As his mother and caregiver, it’s important that you get some support. If you live in an area where it exists, check out NAMI. They’re a great resource. I hope that things get better.


#3

We all do this.

What did I do wrong? If I had done X, Y or Z, would this have happened? Or, if I hadn’t done X, Y & Z, could I have prevented this?

It’s no use torturing yourself now because 1. you’ll never know and 2. it most likely wouldn’t have mattered.

I say that, but I blame myself in a million ways & always will. The best I can do is not let the guilt eat me up. I need that energy for other things.


#4

Update: This morning he woke up and took a shower and I was hoping he is better today but he is not. My son is constantly pacing and is talking to himself. Should I be concerned and take him in or wait until Tuesday to see the doctor who prescribed him Prozac? I feel so lost.


#5

@hoping I don’t think you failed as a mother at all. I think we all play the devil’s advocate, what should I have done, what didn’t I do? I’ve come to learn after a long time that thinking is useless and detrimental to our own sanity. And we need our sanity to get through this. My daughter kept saying she saw a man in her room at night a lot when she was only 3 or 4 years old. I told her doctor that I thought this was more than childhood imagination and I was very concerned. I could not get any doctor to take this seriously. When she was 11 she had the first psychosis and again at 12. Diagnosis was severe depression with psychotic features. Doctor’s are really hesitant to diagnose sz in child and teen years. She saw a psychiatrist and therapist off and on until she was 18. People would ask me if I thought about getting her help during these years. They did not understand she was getting help. From 18 to around 30 there was no doctors, no medications. She was an adult and could handle this herself, so she told me. When she around 30, she went back to a doctor on her own and begged for help saying she could not live this way anymore. She was referred to the community clinic where without ever seeing a doctor, a nurse practitioner diagnosed her as bipolar and put on medication that really messed her mind up. Finally, she volunteered for a case study and got a really good psychiatrist and a several tests where run and she was diagnoses with sz at 32. She was put on the medication and has had several adjustments and for the first time is showing remarkable improvement. She talks about remembering the man in her room when she was 3 - 4 as a shadow. I think that was the first sign something was wrong and doctors missed the real diagnosis for almost 20 years. I get angry when I think of the years she could have been getting real help. I does go to show, you can be very proactive in your child’s mental health care and things like this can still happen. When your son was living with his father, it was almost impossible for you to know the extent of the help he needed. Please don’t beat yourself up and feel you failed him. Hugs and love to you and your son. Please keep us all updated on what is going on in your lives.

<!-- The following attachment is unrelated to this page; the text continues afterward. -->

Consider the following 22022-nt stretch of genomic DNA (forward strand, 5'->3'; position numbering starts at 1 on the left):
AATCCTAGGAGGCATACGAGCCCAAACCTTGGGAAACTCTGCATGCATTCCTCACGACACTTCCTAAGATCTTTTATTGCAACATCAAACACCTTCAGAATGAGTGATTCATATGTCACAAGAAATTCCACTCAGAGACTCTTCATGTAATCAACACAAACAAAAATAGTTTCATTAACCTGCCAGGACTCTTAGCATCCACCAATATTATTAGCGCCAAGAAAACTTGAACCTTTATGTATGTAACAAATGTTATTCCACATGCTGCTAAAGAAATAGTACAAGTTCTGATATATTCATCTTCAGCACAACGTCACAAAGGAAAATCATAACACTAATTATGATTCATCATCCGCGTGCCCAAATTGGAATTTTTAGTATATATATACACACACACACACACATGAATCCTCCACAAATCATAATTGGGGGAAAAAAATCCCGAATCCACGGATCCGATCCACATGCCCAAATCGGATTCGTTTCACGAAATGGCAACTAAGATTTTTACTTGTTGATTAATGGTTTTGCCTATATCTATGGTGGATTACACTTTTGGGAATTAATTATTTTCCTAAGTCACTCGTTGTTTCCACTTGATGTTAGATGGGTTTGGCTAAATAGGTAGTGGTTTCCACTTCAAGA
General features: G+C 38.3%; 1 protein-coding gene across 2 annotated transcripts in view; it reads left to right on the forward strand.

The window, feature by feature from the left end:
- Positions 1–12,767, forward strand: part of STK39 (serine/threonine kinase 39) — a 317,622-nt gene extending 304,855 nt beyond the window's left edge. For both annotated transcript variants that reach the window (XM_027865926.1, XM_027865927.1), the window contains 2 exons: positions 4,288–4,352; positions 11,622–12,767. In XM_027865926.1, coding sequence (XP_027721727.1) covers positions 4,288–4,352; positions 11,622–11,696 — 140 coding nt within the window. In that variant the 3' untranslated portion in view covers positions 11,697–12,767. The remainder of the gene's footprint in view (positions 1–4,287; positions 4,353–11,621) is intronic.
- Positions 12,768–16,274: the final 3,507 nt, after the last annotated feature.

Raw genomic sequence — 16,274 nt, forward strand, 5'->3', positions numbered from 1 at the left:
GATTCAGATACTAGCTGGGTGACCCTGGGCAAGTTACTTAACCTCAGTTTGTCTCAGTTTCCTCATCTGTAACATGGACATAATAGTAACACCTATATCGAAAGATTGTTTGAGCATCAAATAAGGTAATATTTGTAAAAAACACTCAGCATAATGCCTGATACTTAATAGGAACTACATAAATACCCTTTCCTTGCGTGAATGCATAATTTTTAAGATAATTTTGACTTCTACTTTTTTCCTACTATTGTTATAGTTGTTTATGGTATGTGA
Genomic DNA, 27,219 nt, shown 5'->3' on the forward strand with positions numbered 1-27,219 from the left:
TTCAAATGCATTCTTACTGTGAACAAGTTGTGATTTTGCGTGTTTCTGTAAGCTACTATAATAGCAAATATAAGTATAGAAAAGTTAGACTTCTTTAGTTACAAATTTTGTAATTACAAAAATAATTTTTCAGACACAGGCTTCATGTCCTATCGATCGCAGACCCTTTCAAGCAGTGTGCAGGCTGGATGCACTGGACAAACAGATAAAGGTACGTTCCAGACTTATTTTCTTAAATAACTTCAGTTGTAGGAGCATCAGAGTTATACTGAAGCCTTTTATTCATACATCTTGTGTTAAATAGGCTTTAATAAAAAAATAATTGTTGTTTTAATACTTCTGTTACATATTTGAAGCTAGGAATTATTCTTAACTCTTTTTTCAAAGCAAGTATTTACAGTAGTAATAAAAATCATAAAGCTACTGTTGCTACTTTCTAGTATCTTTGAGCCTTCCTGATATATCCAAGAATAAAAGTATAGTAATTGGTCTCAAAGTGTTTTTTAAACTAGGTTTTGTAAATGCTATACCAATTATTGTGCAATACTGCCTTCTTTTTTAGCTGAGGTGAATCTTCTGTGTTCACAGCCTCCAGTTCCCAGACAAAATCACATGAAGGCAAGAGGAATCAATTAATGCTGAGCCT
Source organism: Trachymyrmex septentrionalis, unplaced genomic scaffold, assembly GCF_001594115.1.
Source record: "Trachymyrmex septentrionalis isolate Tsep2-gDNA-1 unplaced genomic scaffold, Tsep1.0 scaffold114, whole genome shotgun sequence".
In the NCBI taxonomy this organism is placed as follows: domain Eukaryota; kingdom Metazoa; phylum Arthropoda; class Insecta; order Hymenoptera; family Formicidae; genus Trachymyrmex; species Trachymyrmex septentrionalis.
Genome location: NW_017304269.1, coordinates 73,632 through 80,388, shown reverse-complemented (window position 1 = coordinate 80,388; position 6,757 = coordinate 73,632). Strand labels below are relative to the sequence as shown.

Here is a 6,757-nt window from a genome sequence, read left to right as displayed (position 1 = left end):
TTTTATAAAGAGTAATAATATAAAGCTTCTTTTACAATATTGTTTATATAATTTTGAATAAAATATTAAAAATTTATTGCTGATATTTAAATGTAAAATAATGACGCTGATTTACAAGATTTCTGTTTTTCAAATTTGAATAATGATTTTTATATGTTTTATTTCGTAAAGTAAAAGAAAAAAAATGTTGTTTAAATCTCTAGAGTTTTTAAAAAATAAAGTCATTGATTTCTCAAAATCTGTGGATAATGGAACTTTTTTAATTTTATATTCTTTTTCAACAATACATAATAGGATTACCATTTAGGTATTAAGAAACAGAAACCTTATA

#6

Your son’s experience sounds very similar to what my son has gone through, and with a similar timeline. First of all, good for you for sharing your full story, and just getting it out. This is a safe and supportive place to discuss such things.

First of all, many in our family thought my son was also high-functioning aspergers and also ADHD. There are many similarities in personality/behaviors.

After his first psychotic break (that I know of) at age 24, my son was just released from an 8 day stay in a mental health recovery center. He hasn’t been officially diagnosed but the doctor mentioned some type of schizophrenia spectrum disorder and possibly delusional disorder - all of which were exacerbated by cannabis use which is legal in our state.

He is on xyprexa and doing well so far. He has had one day of intensive outpatient therapy and will go back next week after the holiday weekend. He seems happy and willing to work on building a future for himself but he will need a LOT of help. After the outpatient therapy ends I am hoping he gets into a first psychosis intervention program which will help him not only with meds and mental health care but also life coaching. It is not easy to get into the program though, as it isn’t yet clear if he has had a break before or if it was all caused by drug use. His pdoc does not think it is all drugs. He doesn’t perfectly meet the criteria so I’m really thinking positive about this. On his own, he will not be capable of having much of a life. Even before his break, I pretty much knew this.

Everything that is going on for my son sounds like what your son also needs. A hospital stay to stabilize him, followed by intensive outpatient therapy, followed by a more long term program to help him build his life. Sounds to me like he isn’t getting the proper meds to help him stabilize. When he is delusional or psychotic, take him to the ER. In the case of my son, they were able to hold him because he hadn’t been eating and it was clear he could not care for himself. So they kept him and he ended up in excellent inpatient care. ( He had just been evicted from a housing situation, after also losing a job he’d held for two years.)

I wish you all the best. This has been the hardest thing I’ve ever had to face in my life but somehow, I’m getting through it. I take it one day at a time now. Remember, you are your son’s best advocate right now


#7